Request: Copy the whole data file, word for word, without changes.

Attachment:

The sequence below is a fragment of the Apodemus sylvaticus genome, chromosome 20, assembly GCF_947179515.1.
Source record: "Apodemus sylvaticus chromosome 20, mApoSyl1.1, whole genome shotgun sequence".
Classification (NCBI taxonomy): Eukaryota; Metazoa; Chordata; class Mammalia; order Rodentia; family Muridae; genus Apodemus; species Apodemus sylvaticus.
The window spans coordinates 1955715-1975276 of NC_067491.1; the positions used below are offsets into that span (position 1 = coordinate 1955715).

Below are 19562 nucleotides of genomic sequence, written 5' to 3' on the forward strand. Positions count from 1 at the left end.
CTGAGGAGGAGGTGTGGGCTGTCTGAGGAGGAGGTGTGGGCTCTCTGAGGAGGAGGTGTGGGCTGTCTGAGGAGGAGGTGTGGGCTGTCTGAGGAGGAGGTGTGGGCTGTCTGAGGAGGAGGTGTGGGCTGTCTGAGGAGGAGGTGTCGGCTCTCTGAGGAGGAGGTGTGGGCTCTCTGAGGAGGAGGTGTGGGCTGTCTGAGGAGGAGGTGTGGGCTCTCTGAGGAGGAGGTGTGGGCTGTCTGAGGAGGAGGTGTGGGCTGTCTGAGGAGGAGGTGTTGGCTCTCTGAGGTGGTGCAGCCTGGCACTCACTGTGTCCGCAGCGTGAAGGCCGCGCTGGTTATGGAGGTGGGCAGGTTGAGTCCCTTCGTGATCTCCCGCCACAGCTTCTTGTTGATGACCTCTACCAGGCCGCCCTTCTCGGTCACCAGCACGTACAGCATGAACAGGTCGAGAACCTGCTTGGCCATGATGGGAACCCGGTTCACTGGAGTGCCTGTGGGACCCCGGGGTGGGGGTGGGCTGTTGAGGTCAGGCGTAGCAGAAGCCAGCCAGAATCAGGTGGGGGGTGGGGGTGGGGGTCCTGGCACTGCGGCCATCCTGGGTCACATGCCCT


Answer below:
The sequence below is a fragment of the Apodemus sylvaticus genome, chromosome 20, assembly GCF_947179515.1.
Source record: "Apodemus sylvaticus chromosome 20, mApoSyl1.1, whole genome shotgun sequence".
Classification (NCBI taxonomy): Eukaryota; Metazoa; Chordata; class Mammalia; order Rodentia; family Muridae; genus Apodemus; species Apodemus sylvaticus.
The window spans coordinates 1955715-1975276 of NC_067491.1; the positions used below are offsets into that span (position 1 = coordinate 1955715).

Below are 19562 nucleotides of genomic sequence, written 5' to 3' on the forward strand. Positions count from 1 at the left end.
CTGAGGAGGAGGTGTGGGCTGTCTGAGGAGGAGGTGTGGGCTCTCTGAGGAGGAGGTGTGGGCTGTCTGAGGAGGAGGTGTGGGCTGTCTGAGGAGGAGGTGTGGGCTGTCTGAGGAGGAGGTGTGGGCTGTCTGAGGAGGAGGTGTCGGCTCTCTGAGGAGGAGGTGTGGGCTCTCTGAGGAGGAGGTGTGGGCTGTCTGAGGAGGAGGTGTGGGCTCTCTGAGGAGGAGGTGTGGGCTGTCTGAGGAGGAGGTGTGGGCTGTCTGAGGAGGAGGTGTTGGCTCTCTGAGGTGGTGCAGCCTGGCACTCACTGTGTCCGCAGCGTGAAGGCCGCGCTGGTTATGGAGGTGGGCAGGTTGAGTCCCTTCGTGATCTCCCGCCACAGCTTCTTGTTGATGACCTCTACCAGGCCGCCCTTCTCGGTCACCAGCACGTACAGCATGAACAGGTCGAGAACCTGCTTGGCCATGATGGGAACCCGGTTCACTGGAGTGCCTGTGGGACCCCGGGGTGGGGGTGGGCTGTTGAGGTCAGGCGTAGCAGAAGCCAGCCAGAATCAGGTGGGGGGTGGGGGTGGGGGTCCTGGCACTGCGGCCATCCTGGGTCACATGCCCT